- It is possible to build up a low cost furnace with the mentioned parameters.
- The frequency of 9,6 kHz is much to high. The efficiancy will be so bad, that it will be hardly possible to melt steel or iron. Due to the small penetration depth of about 2 mm with this frequency and this electrical resistance. So it needs a really small diameter of the crucible, and thats not helpful. Also the refractory material will be strained too much, so that a small lifetime is given. This will raise the cost for the operating.
- 50 Hz or 60 Hz is a better solution. And you can save the cost for the hf-converter.
- How much material do you want to cast at one time? The maximum, what i expect to be possible with 50 kW will be about 50 to 60 kg.
- What kind of raw material should be charged? It is important for the starting, because the initial density should not be too small (packing density). And the other question is, what kind of scrap it will be.
There are so many problems known with content of zinc (hot zinc dipped) and other materials. The lifetime of common refractory material is really small. And what is more important the security for the personal is not given without a strong exhaust system, due to the toxic steam. I expect this as a strong cost factor.
There are two approaches to providing the single-phase high-frequency AC power required by the induction furnace coil
- Electronic converter (Universal Power Supply)
- Wide frequency tunability possible - including very high frequencies for heat treating small parts
- Dynamic auto-tuning to coil resonance using established phase detector control methods
- power source: DC from battery storage banks
- power source: AC from 50/60Hz power
- Typically the induction furnace power converter then operates AC->DC->AC
- Preferably 3 phase AC source at higher power levels (better efficiency)
- 50/60Hz AC can come from battery banks thru DC->AC converter, or from rotary generator driven by engine or hydraulic motor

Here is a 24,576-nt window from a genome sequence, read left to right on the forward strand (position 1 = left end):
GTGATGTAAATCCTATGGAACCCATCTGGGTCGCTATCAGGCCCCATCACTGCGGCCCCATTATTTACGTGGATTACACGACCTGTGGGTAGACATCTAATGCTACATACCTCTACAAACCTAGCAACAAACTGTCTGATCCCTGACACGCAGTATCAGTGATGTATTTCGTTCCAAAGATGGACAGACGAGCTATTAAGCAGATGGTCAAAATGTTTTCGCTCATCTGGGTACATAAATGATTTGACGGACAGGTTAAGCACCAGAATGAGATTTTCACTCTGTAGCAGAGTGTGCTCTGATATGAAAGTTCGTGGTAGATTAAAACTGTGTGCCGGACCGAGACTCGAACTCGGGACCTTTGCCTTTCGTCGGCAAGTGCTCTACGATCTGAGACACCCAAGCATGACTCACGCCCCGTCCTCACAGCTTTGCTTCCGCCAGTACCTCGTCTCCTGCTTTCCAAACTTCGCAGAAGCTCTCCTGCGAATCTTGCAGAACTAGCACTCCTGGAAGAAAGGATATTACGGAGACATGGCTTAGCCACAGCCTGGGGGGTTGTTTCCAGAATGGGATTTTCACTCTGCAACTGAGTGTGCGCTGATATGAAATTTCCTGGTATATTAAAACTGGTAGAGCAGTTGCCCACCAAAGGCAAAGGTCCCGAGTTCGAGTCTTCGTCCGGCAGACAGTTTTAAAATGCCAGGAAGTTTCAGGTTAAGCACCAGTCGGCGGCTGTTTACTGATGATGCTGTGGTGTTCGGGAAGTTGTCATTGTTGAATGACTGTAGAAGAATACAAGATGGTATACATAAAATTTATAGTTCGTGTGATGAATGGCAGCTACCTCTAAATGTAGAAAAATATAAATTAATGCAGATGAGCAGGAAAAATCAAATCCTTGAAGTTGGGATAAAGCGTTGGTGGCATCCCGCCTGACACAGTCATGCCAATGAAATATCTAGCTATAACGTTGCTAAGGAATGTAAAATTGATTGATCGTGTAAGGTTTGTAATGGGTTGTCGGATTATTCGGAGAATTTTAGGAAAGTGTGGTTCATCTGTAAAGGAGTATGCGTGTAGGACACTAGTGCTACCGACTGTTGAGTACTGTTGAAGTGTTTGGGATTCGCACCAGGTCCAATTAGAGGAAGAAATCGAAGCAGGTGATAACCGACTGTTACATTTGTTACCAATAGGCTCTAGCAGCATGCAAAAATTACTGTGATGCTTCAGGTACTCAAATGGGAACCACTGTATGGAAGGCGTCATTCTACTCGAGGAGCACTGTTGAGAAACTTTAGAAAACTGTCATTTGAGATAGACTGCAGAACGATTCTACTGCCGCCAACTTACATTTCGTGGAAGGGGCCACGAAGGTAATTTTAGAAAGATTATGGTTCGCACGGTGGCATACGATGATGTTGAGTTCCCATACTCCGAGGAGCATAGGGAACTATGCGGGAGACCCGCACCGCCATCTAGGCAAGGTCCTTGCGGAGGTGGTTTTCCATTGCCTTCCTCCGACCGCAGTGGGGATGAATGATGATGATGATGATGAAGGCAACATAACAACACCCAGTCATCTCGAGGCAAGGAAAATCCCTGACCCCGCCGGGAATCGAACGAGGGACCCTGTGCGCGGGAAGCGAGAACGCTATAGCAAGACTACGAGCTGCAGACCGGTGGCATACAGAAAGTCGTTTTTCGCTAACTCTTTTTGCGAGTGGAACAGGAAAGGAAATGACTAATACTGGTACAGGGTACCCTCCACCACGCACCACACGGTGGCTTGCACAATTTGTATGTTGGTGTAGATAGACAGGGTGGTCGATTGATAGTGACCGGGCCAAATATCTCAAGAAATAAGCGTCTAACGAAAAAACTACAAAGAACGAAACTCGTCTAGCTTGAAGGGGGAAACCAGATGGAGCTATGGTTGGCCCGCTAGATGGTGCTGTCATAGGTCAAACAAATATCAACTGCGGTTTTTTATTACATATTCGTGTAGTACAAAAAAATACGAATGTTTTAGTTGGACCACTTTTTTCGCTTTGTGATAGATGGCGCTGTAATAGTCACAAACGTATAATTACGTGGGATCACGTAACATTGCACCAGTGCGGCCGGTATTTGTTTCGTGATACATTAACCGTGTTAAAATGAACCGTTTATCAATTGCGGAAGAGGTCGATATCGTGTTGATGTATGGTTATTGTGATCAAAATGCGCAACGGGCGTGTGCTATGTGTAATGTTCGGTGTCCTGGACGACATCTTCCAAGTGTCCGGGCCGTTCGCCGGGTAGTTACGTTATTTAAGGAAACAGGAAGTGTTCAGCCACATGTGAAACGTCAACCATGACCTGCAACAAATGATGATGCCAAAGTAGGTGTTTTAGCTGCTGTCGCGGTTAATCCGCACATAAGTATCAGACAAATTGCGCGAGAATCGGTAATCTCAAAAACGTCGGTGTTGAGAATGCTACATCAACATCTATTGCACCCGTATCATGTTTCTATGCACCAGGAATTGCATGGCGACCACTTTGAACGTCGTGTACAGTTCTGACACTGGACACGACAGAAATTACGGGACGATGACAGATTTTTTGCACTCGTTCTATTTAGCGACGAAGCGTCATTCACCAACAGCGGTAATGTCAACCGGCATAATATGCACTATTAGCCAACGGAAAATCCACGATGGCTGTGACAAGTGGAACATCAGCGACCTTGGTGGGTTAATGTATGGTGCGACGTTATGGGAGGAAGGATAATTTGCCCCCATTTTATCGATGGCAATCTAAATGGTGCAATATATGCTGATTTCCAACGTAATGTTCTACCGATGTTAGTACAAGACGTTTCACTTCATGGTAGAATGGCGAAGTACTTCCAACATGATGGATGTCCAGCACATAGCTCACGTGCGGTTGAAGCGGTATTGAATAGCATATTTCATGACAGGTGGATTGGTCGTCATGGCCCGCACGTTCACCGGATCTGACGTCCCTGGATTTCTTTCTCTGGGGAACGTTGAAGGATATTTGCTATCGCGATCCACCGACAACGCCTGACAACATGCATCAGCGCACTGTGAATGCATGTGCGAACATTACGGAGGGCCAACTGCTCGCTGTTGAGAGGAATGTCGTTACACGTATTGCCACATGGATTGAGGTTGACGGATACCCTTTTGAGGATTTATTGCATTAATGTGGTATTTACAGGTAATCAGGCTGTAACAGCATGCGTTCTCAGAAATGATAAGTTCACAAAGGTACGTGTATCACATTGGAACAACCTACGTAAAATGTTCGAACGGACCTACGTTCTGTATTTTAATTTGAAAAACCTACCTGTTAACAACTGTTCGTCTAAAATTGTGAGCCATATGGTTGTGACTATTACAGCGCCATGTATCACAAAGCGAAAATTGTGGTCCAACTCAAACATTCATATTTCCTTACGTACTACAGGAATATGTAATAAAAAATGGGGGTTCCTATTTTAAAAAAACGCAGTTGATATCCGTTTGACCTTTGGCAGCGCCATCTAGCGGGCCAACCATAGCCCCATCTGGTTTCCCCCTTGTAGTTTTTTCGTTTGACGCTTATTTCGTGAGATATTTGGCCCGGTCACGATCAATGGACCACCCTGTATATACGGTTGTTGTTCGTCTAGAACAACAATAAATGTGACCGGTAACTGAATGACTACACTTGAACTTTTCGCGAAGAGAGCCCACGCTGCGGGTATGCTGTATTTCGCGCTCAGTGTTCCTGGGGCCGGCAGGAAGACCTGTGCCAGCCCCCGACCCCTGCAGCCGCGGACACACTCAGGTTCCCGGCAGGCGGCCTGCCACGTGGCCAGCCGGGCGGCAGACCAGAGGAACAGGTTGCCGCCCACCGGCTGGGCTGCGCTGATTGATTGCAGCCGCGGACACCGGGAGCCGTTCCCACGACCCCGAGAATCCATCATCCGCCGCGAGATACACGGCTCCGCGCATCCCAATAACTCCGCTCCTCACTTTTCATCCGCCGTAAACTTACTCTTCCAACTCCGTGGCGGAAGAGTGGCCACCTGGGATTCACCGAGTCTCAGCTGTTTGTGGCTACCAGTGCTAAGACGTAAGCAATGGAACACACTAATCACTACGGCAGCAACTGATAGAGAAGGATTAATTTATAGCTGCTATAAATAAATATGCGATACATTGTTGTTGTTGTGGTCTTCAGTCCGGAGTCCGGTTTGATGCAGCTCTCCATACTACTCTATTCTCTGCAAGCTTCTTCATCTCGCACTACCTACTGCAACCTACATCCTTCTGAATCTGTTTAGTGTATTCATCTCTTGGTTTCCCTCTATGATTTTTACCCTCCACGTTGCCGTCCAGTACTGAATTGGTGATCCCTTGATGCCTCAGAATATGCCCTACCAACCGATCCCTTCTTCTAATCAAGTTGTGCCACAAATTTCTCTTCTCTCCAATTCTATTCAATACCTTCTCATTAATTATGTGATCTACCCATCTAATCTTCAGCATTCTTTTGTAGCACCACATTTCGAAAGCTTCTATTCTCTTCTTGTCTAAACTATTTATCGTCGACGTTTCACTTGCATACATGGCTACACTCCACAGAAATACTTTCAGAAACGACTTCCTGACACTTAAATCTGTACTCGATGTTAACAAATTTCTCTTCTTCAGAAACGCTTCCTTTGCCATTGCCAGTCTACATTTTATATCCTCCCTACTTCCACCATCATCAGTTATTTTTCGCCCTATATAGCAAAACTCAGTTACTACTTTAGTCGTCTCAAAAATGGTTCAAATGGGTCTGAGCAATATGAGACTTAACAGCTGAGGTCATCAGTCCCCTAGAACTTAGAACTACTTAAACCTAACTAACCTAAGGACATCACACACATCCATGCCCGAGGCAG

- Rotary generator
- Limited frequency range
- up to ~1kHz with slightly-modified conventional automotive alternator  (e.g. Delco 30SI 16 pole @ 10000 rpm = 1333Hz), perhaps adequate for crucible melting applications. Fisher Paykel washing machine motors are 48- or 56-pole permanent magnet designs often converted to generators and might operate into the low kilohertz range.
- Commercial induction heating supplies in mid-20th century often used motor-generator sets. Here is a vertical-shaft one rated 50kW 3000 Hz from Ajax Magnethermics
- Westinghouse high-frequency generator patent for induction heating, 3kHz, 10kHz examples
- 15kHz generator patent (not targeted to induction heating); magnetic structure similar to modern hybrid stepper motor
- >100kHz historically feasible with Alexanderson reluctance generators
- frequency controlled by varying shaft speed: frequency = shaft speed * pole pairs
- dynamic auto-tuning to coil resonance may be difficult
- Three phase vs single phase
- most reasonably-efficient rotary generators deliver balanced three-phase power, but an induction furnace is a single-phase load
- this can be addressed with a simple tuned load balancer , but this may require manual tap- and capacitor adjustments depending on the load
- alternatively a solid-state static synchronous compensator (STATCOM) can be applied, as described for example in 
- a combination of the above two methods (carrying most of the load unbalance with fixed capacitors/reactors and using a relatively low-VAR static compensator) might be most economical
- Mechanical power source
- Limited frequency range
- 50 kW for $1600 - 
- 20 kw STC 3 phase 120 - 480V, also 1 phase - generator - $692 -
- 50 kw STC 3 phase- $1300 - 
- LifeTrac 55 hp can produce 38 kW with this head
Note: Electrical input requirements may be reduced somewhat by preheating the charge with flame or direct solar energy.
Photo I took while visiting a foundry near Santa Fe. Seems relevant!